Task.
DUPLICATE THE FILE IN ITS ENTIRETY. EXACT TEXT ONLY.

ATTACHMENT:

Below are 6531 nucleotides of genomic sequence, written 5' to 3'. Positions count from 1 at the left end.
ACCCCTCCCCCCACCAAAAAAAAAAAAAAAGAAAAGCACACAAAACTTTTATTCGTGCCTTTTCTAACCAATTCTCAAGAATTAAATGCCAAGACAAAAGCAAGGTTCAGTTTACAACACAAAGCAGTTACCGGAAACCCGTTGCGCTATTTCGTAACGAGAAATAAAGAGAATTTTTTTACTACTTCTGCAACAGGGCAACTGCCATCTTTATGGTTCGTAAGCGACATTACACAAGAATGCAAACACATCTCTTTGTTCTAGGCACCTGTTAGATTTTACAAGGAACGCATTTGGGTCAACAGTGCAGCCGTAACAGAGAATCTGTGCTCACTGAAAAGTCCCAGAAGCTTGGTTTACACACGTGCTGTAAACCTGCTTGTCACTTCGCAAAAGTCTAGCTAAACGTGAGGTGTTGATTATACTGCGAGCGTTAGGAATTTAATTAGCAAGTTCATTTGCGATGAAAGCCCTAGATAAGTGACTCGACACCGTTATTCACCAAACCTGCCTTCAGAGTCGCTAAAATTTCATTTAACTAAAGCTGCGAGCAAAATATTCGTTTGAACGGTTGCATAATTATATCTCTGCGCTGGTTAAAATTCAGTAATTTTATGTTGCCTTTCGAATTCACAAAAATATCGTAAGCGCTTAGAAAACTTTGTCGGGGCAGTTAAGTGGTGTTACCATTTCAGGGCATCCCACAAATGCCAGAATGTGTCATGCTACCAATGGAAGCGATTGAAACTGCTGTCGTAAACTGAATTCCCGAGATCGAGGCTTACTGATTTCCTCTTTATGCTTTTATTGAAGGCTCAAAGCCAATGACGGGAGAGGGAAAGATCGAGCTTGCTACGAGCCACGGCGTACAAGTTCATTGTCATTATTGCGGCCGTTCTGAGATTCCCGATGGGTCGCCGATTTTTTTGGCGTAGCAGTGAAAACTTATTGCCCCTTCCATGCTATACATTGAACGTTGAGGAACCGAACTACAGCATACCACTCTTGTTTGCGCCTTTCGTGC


Below are 6531 nucleotides of genomic sequence, written 5' to 3'. Positions count from 1 at the left end.
ACCCCTCCCCCCACCAAAAAAAAAAAAAAAGAAAAGCACACAAAACTTTTATTCGTGCCTTTTCTAACCAATTCTCAAGAATTAAATGCCAAGACAAAAGCAAGGTTCAGTTTACAACACAAAGCAGTTACCGGAAACCCGTTGCGCTATTTCGTAACGAGAAATAAAGAGAATTTTTTTACTACTTCTGCAACAGGGCAACTGCCATCTTTATGGTTCGTAAGCGACATTACACAAGAATGCAAACACATCTCTTTGTTCTAGGCACCTGTTAGATTTTACAAGGAACGCATTTGGGTCAACAGTGCAGCCGTAACAGAGAATCTGTGCTCACTGAAAAGTCCCAGAAGCTTGGTTTACACACGTGCTGTAAACCTGCTTGTCACTTCGCAAAAGTCTAGCTAAACGTGAGGTGTTGATTATACTGCGAGCGTTAGGAATTTAATTAGCAAGTTCATTTGCGATGAAAGCCCTAGATAAGTGACTCGACACCGTTATTCACCAAACCTGCCTTCAGAGTCGCTAAAATTTCATTTAACTAAAGCTGCGAGCAAAATATTCGTTTGAACGGTTGCATAATTATATCTCTGCGCTGGTTAAAATTCAGTAATTTTATGTTGCCTTTCGAATTCACAAAAATATCGTAAGCGCTTAGAAAACTTTGTCGGGGCAGTTAAGTGGTGTTACCATTTCAGGGCATCCCACAAATGCCAGAATGTGTCATGCTACCAATGGAAGCGATTGAAACTGCTGTCGTAAACTGAATTCCCGAGATCGAGGCTTACTGATTTCCTCTTTATGCTTTTATTGAAGGCTCAAAGCCAATGACGGGAGAGGGAAAGATCGAGCTTGCTACGAGCCACGGCGTACAAGTTCATTGTCATTATTGCGGCCGTTCTGAGATTCCCGATGGGTCGCCGATTTTTTTGGCGTAGCAGTGAAAACTTATTGCCCCTTCCATGCTATACATTGAACGTTGAGGAACCGAACTACAGCATACCACTCTTGTTTGCGCCTTTCGTGC